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Posts Tagged ‘kitchen’

After ditching the terrible kitchen that I gladly left behind in Mobile (huge room, no counter space, two outlets on walls spaced some 20 feet apart), I enjoyed the large expanse of a kitchen built in the late 90s, complete with tons of cabinet space. Pure suburbia.

I didn’t exactly get along with pure suburbia, however, and ended up in a medium-sized condo in Midtown Atlanta with a decidedly NOT medium-sized kitchen.

I like it. I donated the china that I’ve been packing around for nearly 20 years (china that was meticulously packed away in my paternal grandmother’s home, so don’t worry that I’ve thrown away some sort of beloved family legacy). I need one more smallish cabinet to keep my own wedding china, which is actually pottery, but other than that a smaller kitchen is definitely working for me. Less to dirty, less to clean up. Less cabinet space to attract stuff that has nothing to do with food prep.

On a recent trip to London and Paris (I’m not going to call it a once-in-a-lifetime vacation, because I fully intend to go back, but yeah, it was a big deal), I realized how much less kitchen I could live without. We stayed in apartments in both cities, beginning with a laughably tiny kitchenette in Chelsea:

kitchen

It really took the concept of “no counter space” to a whole new level, but it worked. We boiled pasta and heated sauce for Christmas dinner, and we scrambled eggs one morning. We also had a water kettle, microwave and toaster, meaning we could easily make coffee (via French press) and tea, plus warm up the occasional sandwich or other bakery treat.

In Paris, we added a dishwasher and slightly more counter space to our cooking area:
kitchen2

I think the most complicated thing I made here was oatmeal (dozens of authentic French bakeries within walking distance does not prompt a girl to break out the pots and pans). I also enjoyed the kitchen’s Nespresso Senseo coffeemaker, which I was disappointed to learn is no longer sold in the United States. While I hold anything involving K-cups in utter disdain, I could live with coffee made from those little filter packets every last day.

So much more to talk about from this trip later. Right now, I have to go enjoy the wide-open spaces of my tiny condo kitchen.

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The Bodum Bistro Universal Knife Block: definitely on my list of Favorite Things right now.

The new cookware we bought a couple of years ago came with a set of really groovy, really sharp knives.

I began using them in place of the set of less exciting knives that have been getting duller by the minute in their wooden block ever since someone gave them to us nearly two decades ago.

Where do you keep loose knives, especially when you want them to keep their edge? I was reduced to keeping these in the silverware drawer and trying to keep them from butting into each other.

I really like the look of a magnetic knife rack, but I don’t trust Yang, despite his advanced age, not to go smacking shiny knives off the wall in the middle of the night.

Amazon.com to the rescue. I found the Bodum Bistro Universal Knife Block during my search for a solution. It’s STUNNING, and it takes up next to NO room on the countertop. I love the bold color (it was, at some point, also available in black, orange and lime green), and the functionality can’t be beat. It contains hundreds of narrow plastic sticks, which allow the knives (and scissors) to easily slide into place. My largest knife is too tall to drop in vertically, but it goes in quite neatly at a slight angle.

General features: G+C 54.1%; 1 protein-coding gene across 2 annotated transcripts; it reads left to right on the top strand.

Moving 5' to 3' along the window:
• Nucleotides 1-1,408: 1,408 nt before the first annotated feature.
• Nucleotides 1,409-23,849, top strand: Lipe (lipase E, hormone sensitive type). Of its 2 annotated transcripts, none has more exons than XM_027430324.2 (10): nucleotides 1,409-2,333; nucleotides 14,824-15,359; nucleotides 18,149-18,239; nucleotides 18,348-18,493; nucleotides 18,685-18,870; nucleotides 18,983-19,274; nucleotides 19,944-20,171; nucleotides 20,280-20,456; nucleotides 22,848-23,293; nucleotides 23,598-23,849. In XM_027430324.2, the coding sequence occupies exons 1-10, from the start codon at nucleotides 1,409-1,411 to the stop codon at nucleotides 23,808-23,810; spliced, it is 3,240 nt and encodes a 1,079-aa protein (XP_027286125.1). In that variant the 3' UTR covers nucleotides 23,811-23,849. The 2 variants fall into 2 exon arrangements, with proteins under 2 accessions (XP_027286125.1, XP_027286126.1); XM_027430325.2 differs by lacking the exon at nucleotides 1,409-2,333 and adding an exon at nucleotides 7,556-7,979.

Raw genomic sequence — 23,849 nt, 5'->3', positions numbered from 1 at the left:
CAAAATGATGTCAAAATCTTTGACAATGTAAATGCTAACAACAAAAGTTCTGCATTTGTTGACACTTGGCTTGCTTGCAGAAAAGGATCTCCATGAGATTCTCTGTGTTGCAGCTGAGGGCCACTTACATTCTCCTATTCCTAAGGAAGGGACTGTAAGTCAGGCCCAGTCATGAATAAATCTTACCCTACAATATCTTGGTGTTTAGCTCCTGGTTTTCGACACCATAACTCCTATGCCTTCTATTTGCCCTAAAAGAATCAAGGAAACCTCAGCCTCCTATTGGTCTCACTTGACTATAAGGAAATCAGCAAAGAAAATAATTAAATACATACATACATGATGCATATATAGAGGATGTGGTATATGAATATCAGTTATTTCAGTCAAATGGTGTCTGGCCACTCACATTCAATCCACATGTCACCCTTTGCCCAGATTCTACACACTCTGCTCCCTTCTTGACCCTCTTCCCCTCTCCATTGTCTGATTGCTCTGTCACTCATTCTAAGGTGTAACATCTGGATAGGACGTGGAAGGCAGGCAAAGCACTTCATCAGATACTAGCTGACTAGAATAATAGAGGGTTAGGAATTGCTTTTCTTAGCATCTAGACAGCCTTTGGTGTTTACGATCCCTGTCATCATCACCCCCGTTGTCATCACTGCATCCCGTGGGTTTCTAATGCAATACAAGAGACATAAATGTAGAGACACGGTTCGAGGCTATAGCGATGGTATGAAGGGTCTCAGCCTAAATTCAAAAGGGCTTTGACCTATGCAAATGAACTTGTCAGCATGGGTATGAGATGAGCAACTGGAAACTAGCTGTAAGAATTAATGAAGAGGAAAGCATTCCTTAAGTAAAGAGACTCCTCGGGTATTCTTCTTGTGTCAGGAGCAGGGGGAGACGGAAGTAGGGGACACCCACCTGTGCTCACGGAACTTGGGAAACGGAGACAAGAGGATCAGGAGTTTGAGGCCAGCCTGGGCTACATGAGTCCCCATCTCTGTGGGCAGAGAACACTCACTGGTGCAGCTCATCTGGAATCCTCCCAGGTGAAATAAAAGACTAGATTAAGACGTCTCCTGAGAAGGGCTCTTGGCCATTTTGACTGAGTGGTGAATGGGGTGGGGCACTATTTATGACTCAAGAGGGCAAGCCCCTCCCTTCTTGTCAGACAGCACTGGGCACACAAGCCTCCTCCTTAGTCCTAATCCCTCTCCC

A view from the top: Although it currently houses only three knives and a pair of scissors, the Bodum knife block has plenty of room for more occupants.

At nearly $50, it was a bit of an indulgence, but what’s better than an indulgence that actually solves a problem?

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Nanny in her natural habitat: the kitchen.

I realized this weekend that I have successfully made a souffle, but can’t make a fried egg.

My grandmother made delectable fried eggs, and made it look easy. The everyday breakfast options at her house included bacon (turkey bacon after my grandfather’s heart problems were diagnosed), toast (or biscuits, on occasion) and eggs, either scrambled or fried (note: fried eggs, over easy, became known as Paw-Paw eggs, because they were his favorite, and to this day I can barely order them in a restaurant without calling them by this nickname).

I should have paid more attention, I guess. I should have offered to cook the eggs instead of going for the easy job of making toast or microwaving turkey bacon. (Or making the grits. I can’t believe I forgot about the grits option.)

I might not even have this ongoing fear of cast-iron skillets.

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I’ve spent the last five years trying to figure out how the heck side-by-side refrigerators got so popular in the ’80s.

I grew up thinking my family, with our old-fashioned one-door, freezer-on-top model, was missing out, that somehow the families with side-by-sides were enjoying better meals and tastier snacks. They were certainly enjoying hipper, more modern kitchens.

Oh, the misguided assumptions of youth. I finally got my new-fangled side-by-side refrigerator when we moved to Huntsville (at the same time, I might add, that the hippest homeowners were purchasing refrigerators with French doors and freezer drawers on the bottom).

I quickly ascertained that side-by-sides are virtually useless for anyone who actually wants to USE a refrigerator. I was constantly rearranging things to try to make other things fit. The freezer was a disaster, with two extremely deep, extremely narrow drawers that quickly turned into a tumbled mess of freezer bags and containers no matter how careful I was to try to keep them organized, and shelves that were difficult to navigate despite their small size.

Organizing the refrigerator shelves was like playing a game of culinary Tetris. A gallon of milk and a container of orange juice was pretty much all the top shelf could handle. My love for greens fresh out of the salad spinner required a dedicated bottom shelf. The small salad spinner, mostly reserved for fresh herbs, sometimes had to reside in the crisper, a problem given that the drawer usually already contained an array of veggies.

We never got around to getting another one, partly because someone had kindly custom-built the cabinets around the refrigerator, severely limiting the potential replacement models.